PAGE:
So what makes a great brand experiences at home? Here are five key tips for brands to bear in mind when activating in living rooms up and down the land:
- Remember the difference between experience and content
Experience and content are not the same thing. Experiences are powerful because they involve an interaction. The act of slicing up our own garnish, dressing up our living rooms and applying our own make-up is so much more memorable than watching someone else doing it.
- Social amplification is essential
In the past, the question for every brand experience was how to increase the reach for something taking place in the physical world. At Home experiences rely on social amplification and it has never been easier for brands to include more people in their experiences. Hundreds of people tuned in live for the PizzaExpress x Fever-Tree Mixing Masterclass. The convenience of an experience taking place in your living room makes it far more accessible. The key for brands is understanding which social channels and influencers will increase reach as effectively as possible.
- Think about an occasion to align with
Marketing is all about building associations. To build habits (and ultimately increase sales), At Home experiences should align with a natural consumption moment in the home. With us spending more of our time at home, the opportunities for brands to align with have grown. Take exercise for example. At the start of 2020, few could predict that half the nation would be leaping around their gardens to a 9:00am Joe Wicks HIIT class by April. The change in behaviour presents an opportunity for many brands that would never normally be consumed in the home. This is how we can change perceptions and how products naturally consumed on-the-go could begin to become relevant in people’s lives again.
- Consider your marketing objectives
Brand experiences are a powerful tool if used strategically. They can deliver a plethora of different marketing objectives. In general, they can help grow awareness and consideration, whereas product trial can be used to build association and drive immediate sales. When planning a campaign, especially an experience, try to build a strategic roadmap. What does our audience currently think about our brand? How do we want them to think instead? How can our experience be designed to changed those perceptions and show the brand in a new light?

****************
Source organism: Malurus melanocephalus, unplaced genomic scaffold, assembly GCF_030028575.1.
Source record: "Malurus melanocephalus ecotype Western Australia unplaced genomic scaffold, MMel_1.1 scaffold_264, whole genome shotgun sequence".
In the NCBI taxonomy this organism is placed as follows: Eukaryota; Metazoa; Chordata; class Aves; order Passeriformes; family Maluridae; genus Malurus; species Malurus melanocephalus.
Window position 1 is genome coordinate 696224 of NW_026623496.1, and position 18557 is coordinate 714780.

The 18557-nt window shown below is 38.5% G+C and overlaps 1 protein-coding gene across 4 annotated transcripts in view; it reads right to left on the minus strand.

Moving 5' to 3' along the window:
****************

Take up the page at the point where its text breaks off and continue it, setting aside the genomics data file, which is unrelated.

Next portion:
- Idea first, format second
Experiential is a flexible marketing discipline. The possibilities for an experiential activation are endless and the best marketing is distinctive and original. Just because your competitor did a comedy gig live over Zoom doesn’t mean you should do the same. There are a multitude of ways a brand can augment and improve the At Home experience. Trust the creatives to build something unique.
Despite a turbulent few months, this winter may be one of the most exciting in recent memory for brand experiences. A few brands have pioneered the At Home experience movement, innovation that was necessary regardless of a global pandemic. Brands no longer need to wait for the summer months with their festivals and crowded city centres to interact with their audiences. The opportunity to engage with consumers in their homes exists. For those willing to grab that opportunity, the chance to stand out from the crowd and drive brand advocacy is enormous.
BY Vaughan Edmonds who is Planner at global brand experience agency Sense.